Malawi on Wednesday, May 19, destroyed 19,610 doses of AstraZeneca COVID-19 vaccines that expired 18 days after arriving, despite assurances from the African Union (AU) and World Health Organisation (WHO) that the vaccines were safe until mid-July.
The vaccines were part of the batch of 102,000 that had arrived in the country on March 26, under an AU and WHO initiative. They expired on April 13.
Health Minister Khumbize Kandodo Chiponda put some of the vials of the expired doses into an incinerator to start the destruction Wednesday at Kamuzu Central Hospital in Lilongwe, the capital.
“We are destroying (these vaccines) because as government policy no expired health commodities are to be used,” she said. “Historically under the expanded immunization program of Malawi no expired vaccine has ever been used.”
She said burning the vaccines will build public confidence that all vaccines used in Malawi are good.
“We are destroying publicly in order to stay accountable to Malawians. The vaccines that expired are not being used during the vaccination campaign,” she said. “On behalf of the government, I assure all Malawians that no one will be given an expired COVID vaccine.”
”The burned vaccines were the remainder of 102,000 doses that arrived in Malawi on March 26 with just 18 days until they expired on April 13. All other doses of the shipment, donated by the African Union, were successfully administered, she said.
The health minister thanked WHO, the African Union, and India for donating the vaccines.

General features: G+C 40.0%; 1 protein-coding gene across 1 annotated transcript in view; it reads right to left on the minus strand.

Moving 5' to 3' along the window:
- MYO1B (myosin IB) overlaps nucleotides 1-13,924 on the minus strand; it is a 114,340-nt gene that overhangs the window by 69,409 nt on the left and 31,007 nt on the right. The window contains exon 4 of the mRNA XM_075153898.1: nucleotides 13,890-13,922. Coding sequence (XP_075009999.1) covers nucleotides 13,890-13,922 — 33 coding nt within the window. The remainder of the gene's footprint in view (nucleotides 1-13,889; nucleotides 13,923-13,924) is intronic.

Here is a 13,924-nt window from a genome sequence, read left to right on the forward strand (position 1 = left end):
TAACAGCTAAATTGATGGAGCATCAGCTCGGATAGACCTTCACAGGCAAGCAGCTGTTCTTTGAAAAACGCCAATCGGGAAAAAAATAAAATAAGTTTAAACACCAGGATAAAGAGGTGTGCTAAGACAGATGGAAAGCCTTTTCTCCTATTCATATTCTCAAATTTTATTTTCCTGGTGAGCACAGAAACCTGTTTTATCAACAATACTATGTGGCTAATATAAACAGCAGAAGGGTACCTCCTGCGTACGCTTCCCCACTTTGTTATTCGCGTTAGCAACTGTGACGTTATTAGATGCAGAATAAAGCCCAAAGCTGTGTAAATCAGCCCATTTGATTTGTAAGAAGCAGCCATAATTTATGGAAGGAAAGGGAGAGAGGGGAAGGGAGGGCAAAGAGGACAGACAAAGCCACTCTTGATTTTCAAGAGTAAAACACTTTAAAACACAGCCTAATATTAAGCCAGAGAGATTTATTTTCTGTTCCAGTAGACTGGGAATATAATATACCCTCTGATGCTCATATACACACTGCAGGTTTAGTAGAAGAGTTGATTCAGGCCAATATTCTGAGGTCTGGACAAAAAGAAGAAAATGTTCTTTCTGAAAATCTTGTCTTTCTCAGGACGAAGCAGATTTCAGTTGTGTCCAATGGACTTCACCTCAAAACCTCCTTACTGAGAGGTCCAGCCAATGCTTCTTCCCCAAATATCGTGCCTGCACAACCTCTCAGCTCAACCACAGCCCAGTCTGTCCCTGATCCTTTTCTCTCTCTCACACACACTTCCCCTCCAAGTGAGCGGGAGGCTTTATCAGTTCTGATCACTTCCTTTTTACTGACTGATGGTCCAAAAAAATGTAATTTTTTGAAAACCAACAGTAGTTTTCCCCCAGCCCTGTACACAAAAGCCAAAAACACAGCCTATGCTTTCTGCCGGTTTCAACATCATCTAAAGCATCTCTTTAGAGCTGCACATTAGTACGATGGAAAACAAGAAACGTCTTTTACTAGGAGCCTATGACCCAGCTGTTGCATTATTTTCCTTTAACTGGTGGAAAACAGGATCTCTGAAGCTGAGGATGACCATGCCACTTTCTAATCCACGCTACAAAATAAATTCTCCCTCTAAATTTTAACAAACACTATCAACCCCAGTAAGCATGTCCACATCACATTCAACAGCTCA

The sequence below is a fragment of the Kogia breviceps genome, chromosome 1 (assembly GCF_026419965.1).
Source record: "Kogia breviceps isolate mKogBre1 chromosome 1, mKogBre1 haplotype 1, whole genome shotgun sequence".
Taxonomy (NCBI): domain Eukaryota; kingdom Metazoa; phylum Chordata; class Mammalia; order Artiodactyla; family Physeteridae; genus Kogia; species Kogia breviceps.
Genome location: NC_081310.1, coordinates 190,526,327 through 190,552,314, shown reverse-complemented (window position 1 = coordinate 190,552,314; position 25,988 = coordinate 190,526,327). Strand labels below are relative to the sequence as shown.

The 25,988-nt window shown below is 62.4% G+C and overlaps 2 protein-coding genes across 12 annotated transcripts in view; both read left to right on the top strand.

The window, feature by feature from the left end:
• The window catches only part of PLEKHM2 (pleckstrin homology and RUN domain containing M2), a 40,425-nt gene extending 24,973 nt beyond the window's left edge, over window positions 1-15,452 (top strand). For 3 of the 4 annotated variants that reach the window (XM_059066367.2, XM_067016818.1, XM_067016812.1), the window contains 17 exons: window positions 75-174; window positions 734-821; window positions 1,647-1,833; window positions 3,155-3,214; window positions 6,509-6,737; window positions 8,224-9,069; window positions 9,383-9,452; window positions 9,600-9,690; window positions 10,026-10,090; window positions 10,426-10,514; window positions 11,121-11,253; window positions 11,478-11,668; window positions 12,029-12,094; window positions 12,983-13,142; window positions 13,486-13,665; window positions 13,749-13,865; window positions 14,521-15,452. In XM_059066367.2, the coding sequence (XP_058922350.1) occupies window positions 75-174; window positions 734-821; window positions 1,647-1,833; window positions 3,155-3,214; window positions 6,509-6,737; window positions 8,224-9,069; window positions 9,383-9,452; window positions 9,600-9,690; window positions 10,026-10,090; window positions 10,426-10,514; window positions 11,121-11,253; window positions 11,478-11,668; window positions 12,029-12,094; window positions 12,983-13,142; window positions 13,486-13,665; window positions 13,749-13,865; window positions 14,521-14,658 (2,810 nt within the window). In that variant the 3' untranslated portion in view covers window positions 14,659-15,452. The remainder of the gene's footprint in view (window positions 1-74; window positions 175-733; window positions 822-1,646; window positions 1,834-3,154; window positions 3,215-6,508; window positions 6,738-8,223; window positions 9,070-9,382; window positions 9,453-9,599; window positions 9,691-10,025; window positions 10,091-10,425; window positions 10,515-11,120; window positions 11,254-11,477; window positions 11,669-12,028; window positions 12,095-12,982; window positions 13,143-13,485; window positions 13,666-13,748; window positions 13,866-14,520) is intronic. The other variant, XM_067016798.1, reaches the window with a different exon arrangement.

“This has made it possible for Malawi to embark on the COVID vaccination campaign currently underway,” she said.
John Nkengasong, director of the Africa Centres for Disease Control and Prevention (Africa CDC), part of the AU, said in a news conference last month that the shots could be used until July 13, based on a further analysis conducted by manufacturers the Serum Institute of India.
He and the WHO also urged African countries not to waste vaccines donated to them.
However, the Malawian government said it would not give expired vaccines to its citizens.
Chiponda blamed a hesitant uptake of the jabs on ‘propaganda against the AstraZeneca vaccine’ after Austria this week became the third European country to drop AstraZeneca, after Norway and Denmark ditched the vaccine over rare cases of severe blood clots in people receiving the jab.
The calls not to destroy the vaccines came too late for Malawi, ministry of health spokesman Joshua Malango told The Associated Press news agency.
‘We had stopped observation of proper storage mechanisms and the vaccines would have still been damaged in one way or the other,’ he said.
The destruction of the vaccines was witnessed by several top officials ‘in order to enhance transparency,’ health secretary Charles Mwansambo said.